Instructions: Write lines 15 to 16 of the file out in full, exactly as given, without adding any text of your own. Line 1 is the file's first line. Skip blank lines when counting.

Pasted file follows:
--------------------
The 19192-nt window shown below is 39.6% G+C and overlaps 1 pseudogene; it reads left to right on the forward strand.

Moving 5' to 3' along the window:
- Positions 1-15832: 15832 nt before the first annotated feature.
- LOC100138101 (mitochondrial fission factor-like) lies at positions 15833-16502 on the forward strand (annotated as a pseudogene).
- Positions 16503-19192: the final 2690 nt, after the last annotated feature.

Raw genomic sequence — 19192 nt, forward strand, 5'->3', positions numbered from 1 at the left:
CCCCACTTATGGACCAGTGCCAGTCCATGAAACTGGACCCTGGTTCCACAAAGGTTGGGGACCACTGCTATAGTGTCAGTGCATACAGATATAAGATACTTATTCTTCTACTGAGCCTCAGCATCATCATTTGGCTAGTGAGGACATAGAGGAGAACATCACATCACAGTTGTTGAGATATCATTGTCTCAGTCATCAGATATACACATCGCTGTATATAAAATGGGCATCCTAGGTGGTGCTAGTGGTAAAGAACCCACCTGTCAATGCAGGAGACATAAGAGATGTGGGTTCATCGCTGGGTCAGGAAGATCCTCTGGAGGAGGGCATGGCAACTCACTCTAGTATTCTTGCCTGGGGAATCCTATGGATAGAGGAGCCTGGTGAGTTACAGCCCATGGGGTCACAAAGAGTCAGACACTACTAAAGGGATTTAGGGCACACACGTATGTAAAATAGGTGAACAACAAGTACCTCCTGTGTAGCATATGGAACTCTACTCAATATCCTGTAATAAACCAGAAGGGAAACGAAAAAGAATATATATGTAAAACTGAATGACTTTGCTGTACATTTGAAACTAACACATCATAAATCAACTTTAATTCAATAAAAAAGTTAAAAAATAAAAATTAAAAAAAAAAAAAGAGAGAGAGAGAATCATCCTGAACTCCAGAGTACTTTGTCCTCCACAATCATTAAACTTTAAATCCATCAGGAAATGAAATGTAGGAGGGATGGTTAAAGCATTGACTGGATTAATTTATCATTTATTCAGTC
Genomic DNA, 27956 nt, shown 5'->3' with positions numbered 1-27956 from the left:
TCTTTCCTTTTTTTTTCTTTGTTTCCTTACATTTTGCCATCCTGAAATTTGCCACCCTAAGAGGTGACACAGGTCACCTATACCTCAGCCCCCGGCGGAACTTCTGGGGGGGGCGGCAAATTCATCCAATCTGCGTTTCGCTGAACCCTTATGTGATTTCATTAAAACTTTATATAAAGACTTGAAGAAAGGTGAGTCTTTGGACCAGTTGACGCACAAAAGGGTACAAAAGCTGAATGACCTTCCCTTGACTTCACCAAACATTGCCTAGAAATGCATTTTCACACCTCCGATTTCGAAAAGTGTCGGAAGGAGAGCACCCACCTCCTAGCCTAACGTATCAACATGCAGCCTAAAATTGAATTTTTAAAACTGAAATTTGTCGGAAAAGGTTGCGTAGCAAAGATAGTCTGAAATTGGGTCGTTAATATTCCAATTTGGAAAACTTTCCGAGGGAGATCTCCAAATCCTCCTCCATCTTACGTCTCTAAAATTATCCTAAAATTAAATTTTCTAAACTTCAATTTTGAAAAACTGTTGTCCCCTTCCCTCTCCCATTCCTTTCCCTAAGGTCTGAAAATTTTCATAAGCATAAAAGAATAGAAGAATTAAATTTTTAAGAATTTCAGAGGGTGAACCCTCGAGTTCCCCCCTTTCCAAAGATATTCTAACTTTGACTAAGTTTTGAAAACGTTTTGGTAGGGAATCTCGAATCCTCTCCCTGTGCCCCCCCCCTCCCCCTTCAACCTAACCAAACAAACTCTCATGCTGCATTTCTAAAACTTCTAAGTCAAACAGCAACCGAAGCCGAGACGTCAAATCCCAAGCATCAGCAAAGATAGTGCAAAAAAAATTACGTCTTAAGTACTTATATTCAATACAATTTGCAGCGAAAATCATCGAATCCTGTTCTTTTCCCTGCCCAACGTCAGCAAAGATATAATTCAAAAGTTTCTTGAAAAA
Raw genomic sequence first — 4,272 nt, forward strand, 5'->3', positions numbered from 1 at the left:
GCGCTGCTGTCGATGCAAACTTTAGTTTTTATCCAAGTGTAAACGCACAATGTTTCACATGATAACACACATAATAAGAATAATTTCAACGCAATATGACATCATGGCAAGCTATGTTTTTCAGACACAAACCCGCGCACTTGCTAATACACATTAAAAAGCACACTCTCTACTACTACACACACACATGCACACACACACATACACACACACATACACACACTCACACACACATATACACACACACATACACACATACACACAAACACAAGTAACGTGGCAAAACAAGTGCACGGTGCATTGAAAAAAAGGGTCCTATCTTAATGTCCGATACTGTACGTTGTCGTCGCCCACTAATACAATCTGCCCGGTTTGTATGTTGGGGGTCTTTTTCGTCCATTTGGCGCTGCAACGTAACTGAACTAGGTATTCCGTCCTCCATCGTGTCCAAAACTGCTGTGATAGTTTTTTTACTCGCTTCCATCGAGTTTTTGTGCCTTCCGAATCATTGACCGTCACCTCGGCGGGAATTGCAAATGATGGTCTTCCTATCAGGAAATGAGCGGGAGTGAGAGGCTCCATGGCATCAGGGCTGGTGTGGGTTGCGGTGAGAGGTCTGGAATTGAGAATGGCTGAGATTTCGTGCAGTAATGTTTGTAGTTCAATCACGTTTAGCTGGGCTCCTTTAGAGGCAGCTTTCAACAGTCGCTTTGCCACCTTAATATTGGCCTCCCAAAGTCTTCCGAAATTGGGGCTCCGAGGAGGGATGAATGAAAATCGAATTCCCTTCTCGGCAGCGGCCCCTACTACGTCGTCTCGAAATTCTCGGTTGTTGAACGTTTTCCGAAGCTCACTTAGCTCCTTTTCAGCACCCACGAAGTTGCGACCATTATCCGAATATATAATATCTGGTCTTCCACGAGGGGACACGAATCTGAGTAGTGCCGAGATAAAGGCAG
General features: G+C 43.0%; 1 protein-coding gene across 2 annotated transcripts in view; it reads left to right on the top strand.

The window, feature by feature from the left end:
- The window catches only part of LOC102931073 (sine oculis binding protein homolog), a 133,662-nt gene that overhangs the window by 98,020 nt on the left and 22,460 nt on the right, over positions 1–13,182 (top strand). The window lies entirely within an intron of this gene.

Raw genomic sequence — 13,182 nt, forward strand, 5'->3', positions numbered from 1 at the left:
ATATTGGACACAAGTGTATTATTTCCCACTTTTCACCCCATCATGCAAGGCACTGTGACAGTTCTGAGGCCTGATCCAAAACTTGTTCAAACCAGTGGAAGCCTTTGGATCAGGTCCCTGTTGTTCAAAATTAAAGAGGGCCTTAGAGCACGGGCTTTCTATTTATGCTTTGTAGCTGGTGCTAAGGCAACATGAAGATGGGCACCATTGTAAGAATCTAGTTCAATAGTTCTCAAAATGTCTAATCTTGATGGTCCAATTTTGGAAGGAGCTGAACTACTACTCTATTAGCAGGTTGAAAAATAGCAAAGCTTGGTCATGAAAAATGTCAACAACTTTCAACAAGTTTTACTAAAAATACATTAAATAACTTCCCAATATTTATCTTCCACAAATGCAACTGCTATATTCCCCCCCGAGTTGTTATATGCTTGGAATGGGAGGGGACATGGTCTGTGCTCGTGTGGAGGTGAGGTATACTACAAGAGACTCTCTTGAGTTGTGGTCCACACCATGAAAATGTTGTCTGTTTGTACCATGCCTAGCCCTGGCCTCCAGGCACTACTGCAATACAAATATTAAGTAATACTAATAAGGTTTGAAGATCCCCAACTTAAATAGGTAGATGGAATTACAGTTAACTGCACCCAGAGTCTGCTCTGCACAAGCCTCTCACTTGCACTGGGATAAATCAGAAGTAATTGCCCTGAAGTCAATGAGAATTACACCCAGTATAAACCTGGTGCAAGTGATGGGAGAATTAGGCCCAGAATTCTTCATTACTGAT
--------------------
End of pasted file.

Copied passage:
Raw genomic sequence — 13,182 nt, forward strand, 5'->3', positions numbered from 1 at the left:
ATATTGGACACAAGTGTATTATTTCCCACTTTTCACCCCATCATGCAAGGCACTGTGACAGTTCTGAGGCCTGATCCAAAACTTGTTCAAACCAGTGGAAGCCTTTGGATCAGGTCCCTGTTGTTCAAAATTAAAGAGGGCCTTAGAGCACGGGCTTTCTATTTATGCTTTGTAGCTGGTGCTAAGGCAACATGAAGATGGGCACCATTGTAAGAATCTAGTTCAATAGTTCTCAAAATGTCTAATCTTGATGGTCCAATTTTGGAAGGAGCTGAACTACTACTCTATTAGCAGGTTGAAAAATAGCAAAGCTTGGTCATGAAAAATGTCAACAACTTTCAACAAGTTTTACTAAAAATACATTAAATAACTTCCCAATATTTATCTTCCACAAATGCAACTGCTATATTCCCCCCCGAGTTGTTATATGCTTGGAATGGGAGGGGACATGGTCTGTGCTCGTGTGGAGGTGAGGTATACTACAAGAGACTCTCTTGAGTTGTGGTCCACACCATGAAAATGTTGTCTGTTTGTACCATGCCTAGCCCTGGCCTCCAGGCACTACTGCAATACAAATATTAAGTAATACTAATAAGGTTTGAAGATCCCCAACTTAAATAGGTAGATGGAATTACAGTTAACTGCACCCAGAGTCTGCTCTGCACAAGCCTCTCACTTGCACTGGGATAAATCAGAAGTAATTGCCCTGAAGTCAATGAGAATTACACCCAGTATAAACCTGGTGCAAGTGATGGGAGAATTAGGCCCAGAATTCTTCATTACTGAT